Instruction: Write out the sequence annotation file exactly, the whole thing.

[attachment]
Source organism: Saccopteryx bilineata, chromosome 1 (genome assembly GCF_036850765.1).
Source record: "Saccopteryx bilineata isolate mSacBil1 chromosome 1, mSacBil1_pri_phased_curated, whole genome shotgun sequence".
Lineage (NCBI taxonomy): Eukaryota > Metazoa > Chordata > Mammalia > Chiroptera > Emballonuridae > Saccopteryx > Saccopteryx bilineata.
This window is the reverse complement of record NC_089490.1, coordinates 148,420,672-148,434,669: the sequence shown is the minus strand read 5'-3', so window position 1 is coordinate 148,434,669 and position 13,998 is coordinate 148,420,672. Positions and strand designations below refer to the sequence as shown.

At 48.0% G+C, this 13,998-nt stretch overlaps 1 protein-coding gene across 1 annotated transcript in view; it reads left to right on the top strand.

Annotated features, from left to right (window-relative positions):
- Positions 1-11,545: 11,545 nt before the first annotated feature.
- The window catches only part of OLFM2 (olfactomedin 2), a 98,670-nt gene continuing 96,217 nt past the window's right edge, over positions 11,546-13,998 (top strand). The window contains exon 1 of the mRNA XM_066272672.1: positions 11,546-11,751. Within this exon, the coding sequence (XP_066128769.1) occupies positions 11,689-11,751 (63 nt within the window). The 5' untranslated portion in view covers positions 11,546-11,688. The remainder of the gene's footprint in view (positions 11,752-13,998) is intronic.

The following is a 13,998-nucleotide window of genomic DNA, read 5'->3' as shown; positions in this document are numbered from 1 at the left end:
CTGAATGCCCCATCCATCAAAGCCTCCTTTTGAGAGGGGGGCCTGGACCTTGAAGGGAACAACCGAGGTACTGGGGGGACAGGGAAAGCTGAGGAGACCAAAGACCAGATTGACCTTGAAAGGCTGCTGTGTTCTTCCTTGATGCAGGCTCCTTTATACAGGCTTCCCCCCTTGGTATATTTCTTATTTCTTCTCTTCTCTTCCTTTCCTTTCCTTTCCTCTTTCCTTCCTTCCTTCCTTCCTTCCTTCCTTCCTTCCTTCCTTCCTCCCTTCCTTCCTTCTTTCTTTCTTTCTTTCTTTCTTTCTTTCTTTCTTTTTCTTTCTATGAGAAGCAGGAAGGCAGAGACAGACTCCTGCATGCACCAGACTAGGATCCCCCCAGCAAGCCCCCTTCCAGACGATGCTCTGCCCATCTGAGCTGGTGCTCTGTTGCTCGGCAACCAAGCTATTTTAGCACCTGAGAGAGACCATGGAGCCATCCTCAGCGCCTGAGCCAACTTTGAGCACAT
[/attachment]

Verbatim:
Source organism: Saccopteryx bilineata, chromosome 1 (genome assembly GCF_036850765.1).
Source record: "Saccopteryx bilineata isolate mSacBil1 chromosome 1, mSacBil1_pri_phased_curated, whole genome shotgun sequence".
Lineage (NCBI taxonomy): Eukaryota > Metazoa > Chordata > Mammalia > Chiroptera > Emballonuridae > Saccopteryx > Saccopteryx bilineata.
This window is the reverse complement of record NC_089490.1, coordinates 148,420,672-148,434,669: the sequence shown is the minus strand read 5'-3', so window position 1 is coordinate 148,434,669 and position 13,998 is coordinate 148,420,672. Positions and strand designations below refer to the sequence as shown.

At 48.0% G+C, this 13,998-nt stretch overlaps 1 protein-coding gene across 1 annotated transcript in view; it reads left to right on the top strand.

Annotated features, from left to right (window-relative positions):
- Positions 1-11,545: 11,545 nt before the first annotated feature.
- The window catches only part of OLFM2 (olfactomedin 2), a 98,670-nt gene continuing 96,217 nt past the window's right edge, over positions 11,546-13,998 (top strand). The window contains exon 1 of the mRNA XM_066272672.1: positions 11,546-11,751. Within this exon, the coding sequence (XP_066128769.1) occupies positions 11,689-11,751 (63 nt within the window). The 5' untranslated portion in view covers positions 11,546-11,688. The remainder of the gene's footprint in view (positions 11,752-13,998) is intronic.

The following is a 13,998-nucleotide window of genomic DNA, read 5'->3' as shown; positions in this document are numbered from 1 at the left end:
CTGAATGCCCCATCCATCAAAGCCTCCTTTTGAGAGGGGGGCCTGGACCTTGAAGGGAACAACCGAGGTACTGGGGGGACAGGGAAAGCTGAGGAGACCAAAGACCAGATTGACCTTGAAAGGCTGCTGTGTTCTTCCTTGATGCAGGCTCCTTTATACAGGCTTCCCCCCTTGGTATATTTCTTATTTCTTCTCTTCTCTTCCTTTCCTTTCCTTTCCTCTTTCCTTCCTTCCTTCCTTCCTTCCTTCCTTCCTTCCTTCCTTCCTCCCTTCCTTCCTTCTTTCTTTCTTTCTTTCTTTCTTTCTTTCTTTCTTTTTCTTTCTATGAGAAGCAGGAAGGCAGAGACAGACTCCTGCATGCACCAGACTAGGATCCCCCCAGCAAGCCCCCTTCCAGACGATGCTCTGCCCATCTGAGCTGGTGCTCTGTTGCTCGGCAACCAAGCTATTTTAGCACCTGAGAGAGACCATGGAGCCATCCTCAGCGCCTGAGCCAACTTTGAGCACAT